More than half the world now uses social media and around 316 million new users joined the online social sphere over the past year — as reported by Smart insights. While this phenomenon is leading to ever-increasing connections and the shortening of distances, it does have its downside — with excessive use linked to depression and other mental conditions. If you’ve ever found yourself muting someone, muttering under your breath that their content is simply annoying, or been offended by offensive content, then you may wish that users exercised better etiquette. To keep your own content in check, aim to follow a few essential sharing rules.
Rules on Over-Sharing
If in doubt as to whether your content is too risque, don’t post it. Whatever goes online has the potential to stay there forever, even if you delete it from your own site. Even if sharing personal content and imagery is ‘in’ in your particular circle, try to refrain. A 2017 University of Plymouth study found that people who adapt their uploads to match social media culture can indulge in risky, inappropriate posting behavior. You never know where you’ll be in five or 10 years’ time and you wouldn’t want to ruin a personal or professional opportunity by uploading inappropriate posts.
Respecting Others’ Wishes
If you have a friend that is very discreet and doesn’t want their information or photographs shared, it is important to respect this, avoiding uploading photos of them, tagging them, and the like. Weddings have social media rules too, which include brides and grooms sometimes asking guests to switch off their phones so that only professional, approved shots are shared (this is especially important for celebrity-type couples). You should also put the couple first — for instance, you may wish to take the perfect shot of the couple during the exchange of vows but if you’re blocking their official photographer, you may end up on the couple’s bad books. Posting negative or unflattering posts about a loved one’s event is also a no-no. You may be very open and gregarious, for instance, but the person whose event you are photographing or recording may not share your sense of humor.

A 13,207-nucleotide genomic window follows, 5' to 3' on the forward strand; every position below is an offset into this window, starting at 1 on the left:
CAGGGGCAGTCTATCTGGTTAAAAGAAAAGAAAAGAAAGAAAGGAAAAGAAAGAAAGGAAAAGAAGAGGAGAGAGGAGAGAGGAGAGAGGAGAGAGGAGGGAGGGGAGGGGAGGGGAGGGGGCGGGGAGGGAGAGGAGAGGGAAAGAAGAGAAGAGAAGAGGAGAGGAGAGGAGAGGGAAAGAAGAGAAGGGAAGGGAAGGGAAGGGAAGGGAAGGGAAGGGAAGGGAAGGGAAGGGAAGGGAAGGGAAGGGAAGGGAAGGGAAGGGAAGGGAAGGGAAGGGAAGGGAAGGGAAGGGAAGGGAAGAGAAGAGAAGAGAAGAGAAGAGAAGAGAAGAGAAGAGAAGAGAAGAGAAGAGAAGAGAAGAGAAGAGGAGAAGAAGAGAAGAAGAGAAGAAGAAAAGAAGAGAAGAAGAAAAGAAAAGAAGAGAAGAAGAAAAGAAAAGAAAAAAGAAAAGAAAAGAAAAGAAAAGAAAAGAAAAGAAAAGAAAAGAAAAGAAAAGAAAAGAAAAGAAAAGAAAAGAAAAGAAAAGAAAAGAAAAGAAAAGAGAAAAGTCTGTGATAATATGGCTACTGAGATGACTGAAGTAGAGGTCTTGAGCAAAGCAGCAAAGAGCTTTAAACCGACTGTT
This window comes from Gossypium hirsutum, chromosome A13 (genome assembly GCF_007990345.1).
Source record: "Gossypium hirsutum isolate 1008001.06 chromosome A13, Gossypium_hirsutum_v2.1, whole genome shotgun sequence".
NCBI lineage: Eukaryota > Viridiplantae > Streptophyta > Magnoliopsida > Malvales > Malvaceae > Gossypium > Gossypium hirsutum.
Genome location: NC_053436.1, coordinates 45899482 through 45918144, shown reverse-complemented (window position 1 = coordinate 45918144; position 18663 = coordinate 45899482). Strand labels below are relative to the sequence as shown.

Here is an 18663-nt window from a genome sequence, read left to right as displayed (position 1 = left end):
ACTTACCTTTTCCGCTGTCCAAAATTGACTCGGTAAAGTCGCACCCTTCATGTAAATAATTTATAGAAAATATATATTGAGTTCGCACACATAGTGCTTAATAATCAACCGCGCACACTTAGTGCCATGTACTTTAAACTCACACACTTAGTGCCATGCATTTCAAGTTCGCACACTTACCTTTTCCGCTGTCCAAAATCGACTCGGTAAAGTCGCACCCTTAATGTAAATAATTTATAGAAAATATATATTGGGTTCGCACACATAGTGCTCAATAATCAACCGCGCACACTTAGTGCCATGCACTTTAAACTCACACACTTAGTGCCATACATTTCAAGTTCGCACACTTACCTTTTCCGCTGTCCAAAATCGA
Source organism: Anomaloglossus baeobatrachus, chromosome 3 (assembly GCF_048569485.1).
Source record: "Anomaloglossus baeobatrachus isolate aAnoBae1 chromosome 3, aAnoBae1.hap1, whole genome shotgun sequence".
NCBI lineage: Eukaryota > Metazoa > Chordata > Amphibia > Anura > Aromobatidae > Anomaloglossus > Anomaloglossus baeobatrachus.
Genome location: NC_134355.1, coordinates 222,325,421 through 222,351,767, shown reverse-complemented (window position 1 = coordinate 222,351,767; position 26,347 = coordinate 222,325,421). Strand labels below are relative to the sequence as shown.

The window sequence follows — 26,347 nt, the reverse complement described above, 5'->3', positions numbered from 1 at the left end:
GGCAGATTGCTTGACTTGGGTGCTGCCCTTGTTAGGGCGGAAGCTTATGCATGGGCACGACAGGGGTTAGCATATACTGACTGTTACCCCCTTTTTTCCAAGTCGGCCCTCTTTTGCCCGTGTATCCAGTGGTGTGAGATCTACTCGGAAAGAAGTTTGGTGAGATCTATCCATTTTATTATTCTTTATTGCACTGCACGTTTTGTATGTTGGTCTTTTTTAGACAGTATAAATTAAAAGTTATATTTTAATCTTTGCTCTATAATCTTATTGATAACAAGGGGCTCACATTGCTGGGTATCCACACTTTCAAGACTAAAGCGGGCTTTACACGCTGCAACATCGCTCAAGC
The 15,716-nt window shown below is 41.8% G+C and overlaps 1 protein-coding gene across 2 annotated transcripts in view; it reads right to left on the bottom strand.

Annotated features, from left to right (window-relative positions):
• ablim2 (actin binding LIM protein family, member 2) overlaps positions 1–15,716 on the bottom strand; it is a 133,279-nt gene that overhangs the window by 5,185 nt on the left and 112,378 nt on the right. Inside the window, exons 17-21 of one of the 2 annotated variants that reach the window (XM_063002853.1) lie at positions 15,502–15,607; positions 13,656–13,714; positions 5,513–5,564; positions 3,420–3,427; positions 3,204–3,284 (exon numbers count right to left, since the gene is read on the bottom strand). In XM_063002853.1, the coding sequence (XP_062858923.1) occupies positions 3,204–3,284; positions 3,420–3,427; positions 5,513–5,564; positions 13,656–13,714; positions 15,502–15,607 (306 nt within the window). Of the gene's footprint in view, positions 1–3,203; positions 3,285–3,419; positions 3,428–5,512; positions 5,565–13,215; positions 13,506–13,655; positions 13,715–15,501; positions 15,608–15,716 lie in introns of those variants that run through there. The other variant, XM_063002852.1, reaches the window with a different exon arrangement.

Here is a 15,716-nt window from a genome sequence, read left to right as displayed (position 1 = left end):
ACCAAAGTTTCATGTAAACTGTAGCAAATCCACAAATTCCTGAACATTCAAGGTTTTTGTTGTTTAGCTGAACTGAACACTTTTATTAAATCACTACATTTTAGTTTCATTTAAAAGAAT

Nobody Likes a Bragger
When you go to a top restaurant, visit the country of your dreams, or celebrate an achievement, it is natural to want to share the news with friends and family but do so too often and you could be considered a ‘bragger’. While everyone has a right to share whatever they wish, it is also important to be in tune with the times and to understand that friends may be struggling financially or emotionally and that people who present a ‘picture-perfect life’ can annoy others. As found in a 2016 study published in the Journal of Individual Differences, people who brag were more likely to be less agreeable, conscientious, and empathetic while those who do so and mass-share their ‘fabulous news’ are likely to have “high levels of narcissism.”
As the popularity of social media continues to grow, so, too, are the number of rules in the etiquette book. Some of the most important include maintaining discretion, avoiding bragging, and taking others’ wishes for privacy into account. There are many more rules to follow — including avoiding the overuse of hashtags, posting a text with mistakes, and texting after drinking. The ultimate consideration to keep in mind is that you cannot erase the effects of a post once you have clicked ‘upload’.